A man who kicked his brother's head "like a football" was guilty of grave and criminal assault in spite of a jury "not being properly directed" at his trial, the Court of Appeal has found.
The Court declined to quash Jake Marly Robertson's conviction after he was was found guilty following an 11-minute confrontation with his brother at Bonne Nuit in July 2021.
Callum Robertson – who the court heard started the altercation – admitted grave and criminal assault but his brother Jake denied the charge and was committed for trial in September last year when he was unanimously convicted by an assize jury.
At a hearing earlier this year, detailed in a recently published judgment, the Court of Appeal rejected Mr Robertson's appeal on the grounds that the Deputy Bailiff Robert MacRae did not give a fair, balanced and legally accurate summing up. His counsel, Advocate Mark Boothman, argued that the judge failed properly to distinguish a series of stages to the alleged grave and criminal assault, and the different defences his client had.
Sir William Bailhache – who was presiding over the appeal with Mr James Wolffe, KC and Mr Paul Matthews – accepted that there were shortcomings in the Deputy Bailiff's summing up, adding that it had been wrong to conflate the incident into a single count of grave and criminal assault, a decision which "should have been revisited in the course of the proceedings".
"A key problem in this case is the joinder of all four events within the charge in one count, when there were different defences to the different parts of the charge," he said, adding that the Deputy Bailiff's summing up did not give the jury a route to a verdict which would assist them in distinguishing those different parts.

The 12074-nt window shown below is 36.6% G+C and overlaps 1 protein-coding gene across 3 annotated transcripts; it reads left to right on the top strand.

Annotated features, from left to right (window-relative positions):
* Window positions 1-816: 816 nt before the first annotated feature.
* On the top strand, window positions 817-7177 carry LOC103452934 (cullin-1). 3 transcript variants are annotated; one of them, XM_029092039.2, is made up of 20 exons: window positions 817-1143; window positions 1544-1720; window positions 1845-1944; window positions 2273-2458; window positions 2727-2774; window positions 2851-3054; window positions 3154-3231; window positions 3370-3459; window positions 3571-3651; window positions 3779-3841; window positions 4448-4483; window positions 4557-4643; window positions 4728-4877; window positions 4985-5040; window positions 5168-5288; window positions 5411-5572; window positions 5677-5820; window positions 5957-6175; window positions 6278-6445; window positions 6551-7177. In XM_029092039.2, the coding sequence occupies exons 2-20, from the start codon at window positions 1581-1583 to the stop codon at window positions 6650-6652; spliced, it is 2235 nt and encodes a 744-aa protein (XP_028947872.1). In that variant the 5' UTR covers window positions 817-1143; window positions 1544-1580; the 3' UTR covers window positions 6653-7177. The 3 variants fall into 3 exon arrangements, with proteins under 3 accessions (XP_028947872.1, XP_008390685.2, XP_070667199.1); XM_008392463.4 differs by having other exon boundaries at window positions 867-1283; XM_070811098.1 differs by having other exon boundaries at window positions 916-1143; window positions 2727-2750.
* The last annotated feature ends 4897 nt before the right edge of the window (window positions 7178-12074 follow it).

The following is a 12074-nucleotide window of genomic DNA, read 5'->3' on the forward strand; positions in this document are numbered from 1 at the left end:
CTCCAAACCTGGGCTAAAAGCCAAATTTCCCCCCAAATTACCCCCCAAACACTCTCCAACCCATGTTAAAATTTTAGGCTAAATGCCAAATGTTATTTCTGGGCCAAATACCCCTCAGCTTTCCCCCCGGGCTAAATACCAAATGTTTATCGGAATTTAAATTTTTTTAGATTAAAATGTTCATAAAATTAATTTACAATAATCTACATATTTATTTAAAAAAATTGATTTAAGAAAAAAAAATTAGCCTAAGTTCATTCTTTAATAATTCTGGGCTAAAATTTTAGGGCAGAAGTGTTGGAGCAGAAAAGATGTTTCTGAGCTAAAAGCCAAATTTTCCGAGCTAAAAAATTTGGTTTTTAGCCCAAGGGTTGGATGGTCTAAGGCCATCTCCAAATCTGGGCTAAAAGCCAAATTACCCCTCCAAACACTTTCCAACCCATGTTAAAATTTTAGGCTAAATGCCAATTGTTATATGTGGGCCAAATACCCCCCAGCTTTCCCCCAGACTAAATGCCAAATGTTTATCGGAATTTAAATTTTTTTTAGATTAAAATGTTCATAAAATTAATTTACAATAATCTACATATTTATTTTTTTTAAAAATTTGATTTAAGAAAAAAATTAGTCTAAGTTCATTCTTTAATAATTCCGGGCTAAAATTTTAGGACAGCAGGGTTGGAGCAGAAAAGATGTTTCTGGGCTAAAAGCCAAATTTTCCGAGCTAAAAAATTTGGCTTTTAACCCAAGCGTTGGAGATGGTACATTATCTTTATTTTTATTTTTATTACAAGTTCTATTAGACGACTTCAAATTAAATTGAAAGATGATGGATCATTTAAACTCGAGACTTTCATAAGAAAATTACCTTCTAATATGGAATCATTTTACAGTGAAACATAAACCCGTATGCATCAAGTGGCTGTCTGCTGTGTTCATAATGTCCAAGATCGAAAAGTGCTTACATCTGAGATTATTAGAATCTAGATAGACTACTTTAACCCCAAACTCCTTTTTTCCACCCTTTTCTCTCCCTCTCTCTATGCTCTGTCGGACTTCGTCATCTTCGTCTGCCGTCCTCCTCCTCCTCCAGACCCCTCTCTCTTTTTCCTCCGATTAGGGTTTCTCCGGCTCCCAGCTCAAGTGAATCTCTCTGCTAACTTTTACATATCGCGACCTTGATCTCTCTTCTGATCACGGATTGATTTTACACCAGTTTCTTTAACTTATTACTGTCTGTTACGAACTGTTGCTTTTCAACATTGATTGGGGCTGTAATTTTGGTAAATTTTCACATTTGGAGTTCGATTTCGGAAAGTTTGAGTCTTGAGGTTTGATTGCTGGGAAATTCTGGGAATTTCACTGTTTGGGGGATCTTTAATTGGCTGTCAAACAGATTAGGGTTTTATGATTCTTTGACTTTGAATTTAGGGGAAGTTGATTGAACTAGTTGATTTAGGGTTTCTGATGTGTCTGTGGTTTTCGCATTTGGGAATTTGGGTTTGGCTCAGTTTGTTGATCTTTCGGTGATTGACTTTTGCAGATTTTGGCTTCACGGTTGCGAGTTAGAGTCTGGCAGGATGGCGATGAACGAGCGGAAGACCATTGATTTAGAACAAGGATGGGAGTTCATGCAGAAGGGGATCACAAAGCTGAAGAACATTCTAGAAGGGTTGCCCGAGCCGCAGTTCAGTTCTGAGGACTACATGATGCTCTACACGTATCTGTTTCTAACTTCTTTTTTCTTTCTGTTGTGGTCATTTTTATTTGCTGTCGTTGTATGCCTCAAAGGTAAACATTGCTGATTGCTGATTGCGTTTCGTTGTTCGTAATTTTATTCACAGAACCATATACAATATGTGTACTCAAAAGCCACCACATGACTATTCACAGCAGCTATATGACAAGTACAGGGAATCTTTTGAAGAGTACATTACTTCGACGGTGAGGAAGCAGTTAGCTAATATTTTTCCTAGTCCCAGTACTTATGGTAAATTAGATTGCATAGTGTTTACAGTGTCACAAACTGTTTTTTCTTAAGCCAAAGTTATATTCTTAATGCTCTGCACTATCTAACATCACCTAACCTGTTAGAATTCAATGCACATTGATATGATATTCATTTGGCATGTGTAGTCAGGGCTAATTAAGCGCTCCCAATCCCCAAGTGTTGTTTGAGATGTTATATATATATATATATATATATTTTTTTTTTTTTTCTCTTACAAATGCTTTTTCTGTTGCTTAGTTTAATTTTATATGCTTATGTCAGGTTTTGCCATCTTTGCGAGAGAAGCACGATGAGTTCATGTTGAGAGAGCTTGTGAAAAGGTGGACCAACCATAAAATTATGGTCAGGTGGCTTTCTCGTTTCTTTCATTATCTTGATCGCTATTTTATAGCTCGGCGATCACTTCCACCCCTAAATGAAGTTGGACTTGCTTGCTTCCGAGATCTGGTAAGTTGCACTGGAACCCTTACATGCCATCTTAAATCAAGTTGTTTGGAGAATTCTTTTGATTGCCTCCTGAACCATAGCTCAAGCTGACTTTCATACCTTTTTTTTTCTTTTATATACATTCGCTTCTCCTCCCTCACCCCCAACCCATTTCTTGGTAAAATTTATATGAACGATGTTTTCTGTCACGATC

"For this reason, we consider that the defence to the charge was not presented to the jury in sufficiently clear terms and that this involved a mistake of law. But the Deputy Bailiff’s task was unfortunately not made any easier by the failure of the Crown to consider sufficiently carefully the structure of the charge, and the failure of the appellant to object to it," Sir William continued.
However, in spite of finding that mistakes were made by both the prosecution and the judge, the Court declined to set aside the guilty verdict.
"Recognising that it is our own judgment which is critical, we are satisfied in this case that if the jury had been properly directed in the present case, they would have reached the same verdict," Sir William said.
He explained that the Court of Appeal found CCTV evidence sufficiently "compelling" that no "reasonable jury would conclude that the appellant's actions could have been justified on the grounds of self-defence".
Dismissing the appeal, Sir William continued: "Furthermore, especially given the victim’s loss of consciousness after the first assault, we do not consider that any reasonable jury would conclude that the appellant was acting in self-defence by dropping his brother on his back on the pier in the second incident. The difficulties, which we have described, arising from the inclusion of all of the events charged in a single unparticularised single count, did not give rise to any prejudice to the appellant as regards the conduct of the trial."
Concluding the Court's judgment, Sir William added that although a second ground of appeal – relating to the use of force to prevent a person harming themselves – had ultimately been withdrawn, it might in future be necessary for judges "to consider, with the benefit of submissions, the appropriate form of direction, and how the defence should best be communicated to the jury".
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